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For your vow's fake, this rule I give tye ;
Let all your maids be turn'd of fifty.

The Priest reply'd, I have not swervid,
But
your

chaste precept well obfery'd:
That lass full twenty-five has told
I've yet another who 's as old ;
Into one sum their ages cast;
So both my maids have fifty paft.

The Prelate smil'd, but durft not blame;
For why? his Lordship did the same.

Let those who reprimand their brothers, Fift mend the faults they find in others.

A TRUE

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Cepticks (whose strength of argument makes out,

That wisdom's deep enquiries end in doubt)
Hold this affertion positive and clear,
That sprites are pare delusions, rais'd by fear.
Not that fam'd ghost, which in presaging found
Call’d Brutus to Philippi's fatal ground,
Nor can Tiberius Gracchus'

goary

shade,
These ever-doubting disputants persuade.
Straight they with smiles reply, Those tales of old
By visionary priests were made and told.
Oh, might some ghost at dead of night appear,
And make you own conviction by your fear !
I know your sneers my easy faith accuse,
Which with such idle legends scares the Muse :
But think not that I tell those vulgar sprites,
Which frighted boys relate on winter nights,
How cleanly milk-maids meet the fairy train,
How heedless horses drag the clinking chain,
Night-roaming ghofts, by faucer eye-balls known,
The common spectres of each country-town.
No, I fuch fables can like you defpife,
And laugh to hear these nurse-invented lies.
Yet has not oft' the fraudful guardian's fright
Compell’d him to restore an orphan's right?

And

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And can we doubt that horrid ghosts ascend,
Which on the conscious murderer's steps attend?
Hear then, and let attested truth prevail ;
From faithful lips I learnt the dreadful tale.

Where Arden's forest spreads its limits wide,
Whose branching paths the doubtful road divide,
A traveller took his folitary way,
When low beneath the hills was sunk the day.
And now the skies with gathering darkness lour,
The branches ruftle with the threaten'd shower;
With sudden blasts the forest murmurs loud,
Indented lightnings cleave the sable cloud,
Thunder on thunder breaks, the tempest roars,
And heaven discharges all its watery stores.
The wandering traveller shelter feeks in vain,
And shrinks and shivers with the beating rain:
On his steed's neck the sacken'd bridle lay,
Who chose with cautious step th' uncertain way;
And now he checks the rein, and halts to hear
If any noise foretold a village near.
At length from far a stream of light he sees
Extend its level ray between the trees;
Thither he speeds, and, as he nearer came,
Joyful he knew the lamp's domestic flame
That trembled through the window; cross the way
Darts forth the barking cur, and stands at bay.

It was an antient lonely house, that stood Upon the borders of the spacious wood; Here towers and antique battlements arise, And there in heaps the moulder'd ruin lies.

Some

Some Lord this mansion held in days of yore,
To chace the wolf, and pierce the foaming boar:
How chang'd, alas, from what it once had been!
"Tis now degraded to a public inn.

Straight he dismounts, repeats his loud commands:
Swift at the gate the ready landlord stands ;
With frequent cringe he bows, and begs excuse,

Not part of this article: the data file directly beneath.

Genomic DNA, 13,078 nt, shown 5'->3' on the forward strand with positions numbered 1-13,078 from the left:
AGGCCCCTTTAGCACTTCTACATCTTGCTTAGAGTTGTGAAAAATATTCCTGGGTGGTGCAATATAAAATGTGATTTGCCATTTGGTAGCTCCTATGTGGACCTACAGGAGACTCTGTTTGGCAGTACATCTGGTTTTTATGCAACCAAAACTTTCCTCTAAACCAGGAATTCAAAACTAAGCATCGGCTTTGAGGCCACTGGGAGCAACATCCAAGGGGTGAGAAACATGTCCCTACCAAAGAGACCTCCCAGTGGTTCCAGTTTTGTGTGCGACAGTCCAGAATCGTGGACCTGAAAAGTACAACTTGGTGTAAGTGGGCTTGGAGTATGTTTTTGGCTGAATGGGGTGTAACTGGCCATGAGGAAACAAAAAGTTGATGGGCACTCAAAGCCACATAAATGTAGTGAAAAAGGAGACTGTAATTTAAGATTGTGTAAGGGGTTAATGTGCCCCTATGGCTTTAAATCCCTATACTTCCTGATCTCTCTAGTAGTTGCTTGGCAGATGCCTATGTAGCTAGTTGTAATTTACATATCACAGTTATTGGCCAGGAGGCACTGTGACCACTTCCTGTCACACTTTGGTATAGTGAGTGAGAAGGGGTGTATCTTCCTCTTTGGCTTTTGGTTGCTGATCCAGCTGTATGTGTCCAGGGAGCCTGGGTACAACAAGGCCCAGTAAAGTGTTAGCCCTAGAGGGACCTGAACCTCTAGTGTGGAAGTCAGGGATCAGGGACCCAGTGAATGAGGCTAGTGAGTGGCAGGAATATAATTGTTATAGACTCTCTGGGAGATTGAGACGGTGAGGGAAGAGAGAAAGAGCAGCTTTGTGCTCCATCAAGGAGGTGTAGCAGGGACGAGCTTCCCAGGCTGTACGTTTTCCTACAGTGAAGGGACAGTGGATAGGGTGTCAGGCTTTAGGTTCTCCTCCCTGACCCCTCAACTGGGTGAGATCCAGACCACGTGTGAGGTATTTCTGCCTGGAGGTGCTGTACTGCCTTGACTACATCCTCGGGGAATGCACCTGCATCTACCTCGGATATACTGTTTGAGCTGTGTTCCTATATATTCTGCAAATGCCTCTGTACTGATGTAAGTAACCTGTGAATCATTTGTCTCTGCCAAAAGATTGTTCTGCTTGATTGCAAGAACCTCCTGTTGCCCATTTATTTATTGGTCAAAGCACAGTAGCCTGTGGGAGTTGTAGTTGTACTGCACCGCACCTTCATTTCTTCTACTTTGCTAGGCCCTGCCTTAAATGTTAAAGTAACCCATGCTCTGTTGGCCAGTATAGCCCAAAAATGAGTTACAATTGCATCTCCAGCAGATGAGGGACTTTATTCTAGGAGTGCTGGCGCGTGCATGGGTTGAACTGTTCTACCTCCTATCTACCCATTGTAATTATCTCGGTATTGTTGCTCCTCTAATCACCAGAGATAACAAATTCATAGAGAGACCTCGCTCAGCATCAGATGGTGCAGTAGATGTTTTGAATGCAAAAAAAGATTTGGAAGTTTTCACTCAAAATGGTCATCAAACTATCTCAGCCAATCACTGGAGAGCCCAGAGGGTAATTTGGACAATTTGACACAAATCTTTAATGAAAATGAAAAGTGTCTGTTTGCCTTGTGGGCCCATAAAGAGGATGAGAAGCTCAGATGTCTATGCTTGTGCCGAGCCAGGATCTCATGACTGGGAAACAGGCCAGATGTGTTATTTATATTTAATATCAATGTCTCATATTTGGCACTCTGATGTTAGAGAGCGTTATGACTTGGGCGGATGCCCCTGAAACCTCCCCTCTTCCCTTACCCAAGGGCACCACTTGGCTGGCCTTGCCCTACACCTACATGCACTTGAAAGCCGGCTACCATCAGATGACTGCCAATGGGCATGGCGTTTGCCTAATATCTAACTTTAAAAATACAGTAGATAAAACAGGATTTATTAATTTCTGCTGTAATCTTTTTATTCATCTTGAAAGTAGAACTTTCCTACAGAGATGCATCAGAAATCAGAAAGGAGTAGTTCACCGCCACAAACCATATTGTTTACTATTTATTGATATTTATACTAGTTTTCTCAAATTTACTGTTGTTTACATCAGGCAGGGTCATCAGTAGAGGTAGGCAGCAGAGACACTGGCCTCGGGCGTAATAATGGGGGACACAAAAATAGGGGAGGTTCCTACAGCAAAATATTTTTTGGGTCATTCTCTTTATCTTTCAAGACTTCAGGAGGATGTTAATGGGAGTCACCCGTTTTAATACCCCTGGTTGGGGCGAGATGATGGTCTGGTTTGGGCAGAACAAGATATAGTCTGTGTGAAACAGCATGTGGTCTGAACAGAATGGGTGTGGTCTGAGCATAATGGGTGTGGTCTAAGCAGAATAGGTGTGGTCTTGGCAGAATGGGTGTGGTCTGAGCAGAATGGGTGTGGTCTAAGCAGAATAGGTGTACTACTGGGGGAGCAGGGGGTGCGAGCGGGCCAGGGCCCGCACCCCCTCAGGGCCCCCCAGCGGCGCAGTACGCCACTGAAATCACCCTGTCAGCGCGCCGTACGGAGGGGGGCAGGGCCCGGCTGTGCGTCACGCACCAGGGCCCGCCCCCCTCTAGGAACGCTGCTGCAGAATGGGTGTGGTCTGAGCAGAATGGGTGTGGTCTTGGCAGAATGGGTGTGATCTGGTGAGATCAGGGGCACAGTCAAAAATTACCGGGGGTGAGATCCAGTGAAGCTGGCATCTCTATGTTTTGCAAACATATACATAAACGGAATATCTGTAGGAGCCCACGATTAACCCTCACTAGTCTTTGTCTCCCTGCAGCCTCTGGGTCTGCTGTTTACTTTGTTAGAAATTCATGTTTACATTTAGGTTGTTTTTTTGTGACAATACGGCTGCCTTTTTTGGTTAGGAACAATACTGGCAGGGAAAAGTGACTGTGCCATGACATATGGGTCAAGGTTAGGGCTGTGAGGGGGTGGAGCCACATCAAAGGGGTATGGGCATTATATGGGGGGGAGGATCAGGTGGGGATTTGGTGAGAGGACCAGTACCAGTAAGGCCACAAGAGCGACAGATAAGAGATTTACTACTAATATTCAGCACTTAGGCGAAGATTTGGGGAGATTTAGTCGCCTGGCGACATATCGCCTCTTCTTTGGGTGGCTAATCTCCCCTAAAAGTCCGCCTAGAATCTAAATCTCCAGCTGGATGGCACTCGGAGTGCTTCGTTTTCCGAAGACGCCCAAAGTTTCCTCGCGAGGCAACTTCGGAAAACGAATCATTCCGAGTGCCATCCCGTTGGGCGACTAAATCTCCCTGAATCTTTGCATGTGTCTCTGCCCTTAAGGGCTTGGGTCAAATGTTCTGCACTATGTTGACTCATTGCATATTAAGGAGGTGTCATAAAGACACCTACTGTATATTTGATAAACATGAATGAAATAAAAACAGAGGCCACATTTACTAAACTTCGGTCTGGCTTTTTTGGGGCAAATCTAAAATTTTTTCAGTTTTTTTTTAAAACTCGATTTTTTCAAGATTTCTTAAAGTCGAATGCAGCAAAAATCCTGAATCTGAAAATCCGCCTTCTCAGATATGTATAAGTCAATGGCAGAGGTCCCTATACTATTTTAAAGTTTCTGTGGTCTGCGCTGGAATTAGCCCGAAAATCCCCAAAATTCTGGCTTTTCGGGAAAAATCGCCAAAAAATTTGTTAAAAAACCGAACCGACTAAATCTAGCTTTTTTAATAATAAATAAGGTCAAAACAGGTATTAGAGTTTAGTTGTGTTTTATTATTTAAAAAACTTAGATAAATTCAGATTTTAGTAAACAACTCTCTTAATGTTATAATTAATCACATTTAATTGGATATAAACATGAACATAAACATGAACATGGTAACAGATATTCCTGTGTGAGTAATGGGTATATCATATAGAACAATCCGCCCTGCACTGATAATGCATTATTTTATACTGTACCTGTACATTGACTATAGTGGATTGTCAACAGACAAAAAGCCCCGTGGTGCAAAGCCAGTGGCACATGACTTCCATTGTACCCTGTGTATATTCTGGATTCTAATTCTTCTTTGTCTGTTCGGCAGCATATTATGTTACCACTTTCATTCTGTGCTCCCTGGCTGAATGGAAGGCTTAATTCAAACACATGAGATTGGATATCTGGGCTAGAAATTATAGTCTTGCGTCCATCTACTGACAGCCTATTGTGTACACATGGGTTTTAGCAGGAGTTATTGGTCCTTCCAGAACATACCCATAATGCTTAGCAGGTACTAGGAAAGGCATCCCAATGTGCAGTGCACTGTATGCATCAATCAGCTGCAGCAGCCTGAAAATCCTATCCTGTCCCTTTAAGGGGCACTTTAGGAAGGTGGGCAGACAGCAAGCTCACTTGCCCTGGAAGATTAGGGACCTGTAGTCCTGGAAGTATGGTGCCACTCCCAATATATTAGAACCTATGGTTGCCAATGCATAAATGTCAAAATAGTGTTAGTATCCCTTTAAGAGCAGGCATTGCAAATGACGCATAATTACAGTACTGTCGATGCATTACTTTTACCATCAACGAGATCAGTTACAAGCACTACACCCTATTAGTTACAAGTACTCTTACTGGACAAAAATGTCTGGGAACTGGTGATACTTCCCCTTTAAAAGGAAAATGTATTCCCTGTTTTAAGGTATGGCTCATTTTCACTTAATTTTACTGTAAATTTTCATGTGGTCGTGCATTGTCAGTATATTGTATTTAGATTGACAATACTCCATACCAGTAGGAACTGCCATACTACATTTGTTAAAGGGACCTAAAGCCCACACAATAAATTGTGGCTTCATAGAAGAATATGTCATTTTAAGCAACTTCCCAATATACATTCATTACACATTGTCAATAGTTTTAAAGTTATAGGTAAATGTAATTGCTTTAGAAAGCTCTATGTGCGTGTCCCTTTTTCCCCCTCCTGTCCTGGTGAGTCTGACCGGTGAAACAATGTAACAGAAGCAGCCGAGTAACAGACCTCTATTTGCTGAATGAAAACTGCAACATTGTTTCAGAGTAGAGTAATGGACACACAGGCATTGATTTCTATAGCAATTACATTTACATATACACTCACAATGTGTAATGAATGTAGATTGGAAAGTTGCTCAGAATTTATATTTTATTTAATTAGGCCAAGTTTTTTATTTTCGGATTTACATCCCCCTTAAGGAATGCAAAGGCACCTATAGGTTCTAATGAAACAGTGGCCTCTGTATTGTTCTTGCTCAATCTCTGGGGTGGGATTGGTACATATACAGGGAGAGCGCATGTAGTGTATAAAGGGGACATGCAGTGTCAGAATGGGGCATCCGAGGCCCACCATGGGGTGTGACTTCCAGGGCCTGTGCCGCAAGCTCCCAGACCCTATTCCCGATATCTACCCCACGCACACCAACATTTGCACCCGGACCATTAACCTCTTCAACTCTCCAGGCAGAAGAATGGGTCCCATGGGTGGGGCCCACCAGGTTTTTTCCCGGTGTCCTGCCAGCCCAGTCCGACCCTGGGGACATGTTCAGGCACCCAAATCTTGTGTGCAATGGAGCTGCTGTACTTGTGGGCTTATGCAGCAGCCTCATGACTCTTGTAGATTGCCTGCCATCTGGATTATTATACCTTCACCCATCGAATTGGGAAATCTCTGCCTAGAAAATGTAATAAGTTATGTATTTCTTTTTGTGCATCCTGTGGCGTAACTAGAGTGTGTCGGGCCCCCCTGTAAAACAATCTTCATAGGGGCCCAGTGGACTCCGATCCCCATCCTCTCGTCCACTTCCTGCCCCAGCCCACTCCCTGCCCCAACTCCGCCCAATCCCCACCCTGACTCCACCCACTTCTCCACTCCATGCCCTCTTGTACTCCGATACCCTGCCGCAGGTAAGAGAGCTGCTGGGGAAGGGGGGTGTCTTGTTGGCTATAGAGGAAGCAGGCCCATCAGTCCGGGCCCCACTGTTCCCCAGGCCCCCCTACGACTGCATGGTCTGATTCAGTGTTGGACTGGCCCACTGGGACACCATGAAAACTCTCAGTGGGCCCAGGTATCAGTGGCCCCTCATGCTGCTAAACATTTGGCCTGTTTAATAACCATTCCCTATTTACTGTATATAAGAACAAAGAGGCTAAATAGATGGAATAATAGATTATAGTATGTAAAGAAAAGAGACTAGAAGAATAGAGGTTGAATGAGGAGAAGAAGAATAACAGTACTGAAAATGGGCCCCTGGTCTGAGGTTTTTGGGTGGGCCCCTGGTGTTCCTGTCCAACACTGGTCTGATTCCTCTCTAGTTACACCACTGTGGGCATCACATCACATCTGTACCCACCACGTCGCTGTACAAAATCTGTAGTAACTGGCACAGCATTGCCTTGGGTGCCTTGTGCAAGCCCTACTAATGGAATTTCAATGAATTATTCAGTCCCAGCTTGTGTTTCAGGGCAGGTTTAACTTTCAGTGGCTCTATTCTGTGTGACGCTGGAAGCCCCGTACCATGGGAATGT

His house was full, and every bed in use.
What not a garret, and no straw. to spare ?
Why tħen the kitchen-fire and elbow-chair
Shall serve for once to nod away the night.
The kitchen ever is the servant's right,
Replies the host; there, all the fire around,
The Count's tir'd footmen snore upon the ground.

The maid, who listen'd to this whole debate, With pity learnt the weary stranger's fate. Be brave, she cries, you still may be our guest; Our haunted room was ever held the best: If then your valour can the fright sustain Of rattling curtains and the clinking chain; If your courageous tongue have power to talk, When round your bed the horrid ghost shall walk; If you dare ask it, why it leaves its tomb; I'll see your sheets well air’d, and shew the room. Soon as the frighted maid her tale had told, The stranger enter'd, for his heart was bold.

The damsel led him through a spacious hall, Where ivy hung the half-demolish'd wall: She frequent look'd behind, and chang'd her hue, While fancy tipt the candle's flame with blue.

And

And now they gain'd the winding stairs' ascent,
And to the lonesome room of terrors went.
When all was ready, swift retir'd the maid,
'The watch-lights burn, tuck'd warm in bed was laid
The hardy stranger, and attends the sprite
Till his accustom’d walk at dead of night.

At first he hears the wind with hollow roar
Shake the loose lock, and swing the creaking door
Nearer and nearer draws the dreadful sound
Of rattling chains, that dragg'd upon the ground:
When lo, the spectre came with horrid ftride,
Approach'd the bed, and drew the curtains wide!
In human form the ghastful phantom Itood,
Expos'd his mangled bofom dy'd with blood.
Then, silent pointing to his wounded breast,
Thrice way'd his hand. Beneath the frighted gueft

: The bed-cords trembled, and with shuddering fear, Sweat chill'd his limbs, high rose his bristled hair ; Then muttering hasty prayers, he mann’d his heart, And.cry'd aloud ; Say, whence and who thou art. The stalking ghost with hollow voice replies, Three years are counted since with mortal eyes I saw the sun, and vital air respir’d. Like thee benighted, and with travel tir’d, Within these walls I Nept. O thirst of gain! See, still the planks the bloody mark retain. Stretch'd on this very bed, from sleep I start, And see the steel impending o'er my heart; The barbarous hostess held the lifted knife, The Aoor ran purple with my gushing life. VOL. XXXVII. с

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